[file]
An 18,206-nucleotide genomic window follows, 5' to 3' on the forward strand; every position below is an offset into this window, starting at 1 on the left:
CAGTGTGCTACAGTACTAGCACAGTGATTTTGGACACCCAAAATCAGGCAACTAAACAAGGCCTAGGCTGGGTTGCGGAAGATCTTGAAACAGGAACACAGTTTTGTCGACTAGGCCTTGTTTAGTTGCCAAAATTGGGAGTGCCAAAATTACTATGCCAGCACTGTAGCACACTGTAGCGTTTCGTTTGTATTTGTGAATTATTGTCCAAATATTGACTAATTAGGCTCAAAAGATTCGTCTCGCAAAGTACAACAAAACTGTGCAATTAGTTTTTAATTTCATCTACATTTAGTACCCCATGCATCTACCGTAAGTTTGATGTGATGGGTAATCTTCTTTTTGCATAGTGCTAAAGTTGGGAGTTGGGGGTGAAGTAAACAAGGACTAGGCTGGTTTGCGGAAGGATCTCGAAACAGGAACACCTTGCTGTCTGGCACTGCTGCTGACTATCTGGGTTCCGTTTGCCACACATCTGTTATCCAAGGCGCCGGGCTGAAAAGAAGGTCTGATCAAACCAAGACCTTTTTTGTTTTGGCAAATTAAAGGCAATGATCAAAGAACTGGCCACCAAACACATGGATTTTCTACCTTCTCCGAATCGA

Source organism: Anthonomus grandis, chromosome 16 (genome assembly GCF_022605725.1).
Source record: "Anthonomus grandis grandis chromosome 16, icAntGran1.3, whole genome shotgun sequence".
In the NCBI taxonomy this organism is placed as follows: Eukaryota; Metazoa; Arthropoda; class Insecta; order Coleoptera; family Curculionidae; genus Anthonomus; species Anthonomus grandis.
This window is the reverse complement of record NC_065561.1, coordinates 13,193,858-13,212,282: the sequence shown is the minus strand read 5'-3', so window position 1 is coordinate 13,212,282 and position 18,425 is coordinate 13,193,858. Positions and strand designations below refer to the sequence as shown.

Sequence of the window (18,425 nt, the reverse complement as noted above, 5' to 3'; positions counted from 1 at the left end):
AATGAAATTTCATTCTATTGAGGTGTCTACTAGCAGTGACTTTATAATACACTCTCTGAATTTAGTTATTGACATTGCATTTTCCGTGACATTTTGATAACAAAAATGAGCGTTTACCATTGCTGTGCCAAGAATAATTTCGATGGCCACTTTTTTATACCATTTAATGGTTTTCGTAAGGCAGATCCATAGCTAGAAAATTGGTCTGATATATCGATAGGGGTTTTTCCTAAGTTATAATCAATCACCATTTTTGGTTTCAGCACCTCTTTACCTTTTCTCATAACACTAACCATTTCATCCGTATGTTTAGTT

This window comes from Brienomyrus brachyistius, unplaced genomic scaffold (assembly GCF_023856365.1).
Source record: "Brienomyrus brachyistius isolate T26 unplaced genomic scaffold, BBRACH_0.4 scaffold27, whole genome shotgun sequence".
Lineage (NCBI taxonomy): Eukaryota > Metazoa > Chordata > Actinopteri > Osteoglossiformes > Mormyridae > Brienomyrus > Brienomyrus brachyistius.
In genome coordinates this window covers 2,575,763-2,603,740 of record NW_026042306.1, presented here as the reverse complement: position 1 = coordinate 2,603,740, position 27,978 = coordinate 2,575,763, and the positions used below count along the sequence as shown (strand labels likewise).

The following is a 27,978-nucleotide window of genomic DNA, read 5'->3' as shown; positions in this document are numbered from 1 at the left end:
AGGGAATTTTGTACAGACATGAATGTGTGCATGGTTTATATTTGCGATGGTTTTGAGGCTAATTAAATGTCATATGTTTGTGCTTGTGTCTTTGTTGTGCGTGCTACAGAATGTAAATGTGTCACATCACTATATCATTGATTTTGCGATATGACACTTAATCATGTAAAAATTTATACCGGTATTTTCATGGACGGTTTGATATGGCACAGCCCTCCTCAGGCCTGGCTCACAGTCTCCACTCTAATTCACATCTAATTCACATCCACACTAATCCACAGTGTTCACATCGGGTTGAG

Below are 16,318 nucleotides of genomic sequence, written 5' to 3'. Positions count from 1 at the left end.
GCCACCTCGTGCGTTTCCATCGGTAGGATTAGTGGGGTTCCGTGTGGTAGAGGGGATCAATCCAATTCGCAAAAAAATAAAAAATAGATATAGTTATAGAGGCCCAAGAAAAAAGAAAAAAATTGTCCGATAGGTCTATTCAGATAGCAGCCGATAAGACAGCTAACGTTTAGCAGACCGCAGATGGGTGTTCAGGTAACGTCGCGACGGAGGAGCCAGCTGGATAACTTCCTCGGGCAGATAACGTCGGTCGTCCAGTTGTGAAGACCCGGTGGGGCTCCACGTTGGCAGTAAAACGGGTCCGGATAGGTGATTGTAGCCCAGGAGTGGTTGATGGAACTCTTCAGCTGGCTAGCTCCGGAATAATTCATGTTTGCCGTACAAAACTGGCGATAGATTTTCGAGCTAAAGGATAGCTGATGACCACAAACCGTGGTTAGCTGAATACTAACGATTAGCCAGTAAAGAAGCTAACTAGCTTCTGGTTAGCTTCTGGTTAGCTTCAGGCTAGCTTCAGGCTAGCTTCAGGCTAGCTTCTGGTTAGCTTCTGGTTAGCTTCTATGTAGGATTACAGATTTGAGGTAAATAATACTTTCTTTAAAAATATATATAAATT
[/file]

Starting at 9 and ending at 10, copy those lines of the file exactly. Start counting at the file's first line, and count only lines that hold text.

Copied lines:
This window comes from Brienomyrus brachyistius, unplaced genomic scaffold (assembly GCF_023856365.1).
Source record: "Brienomyrus brachyistius isolate T26 unplaced genomic scaffold, BBRACH_0.4 scaffold27, whole genome shotgun sequence".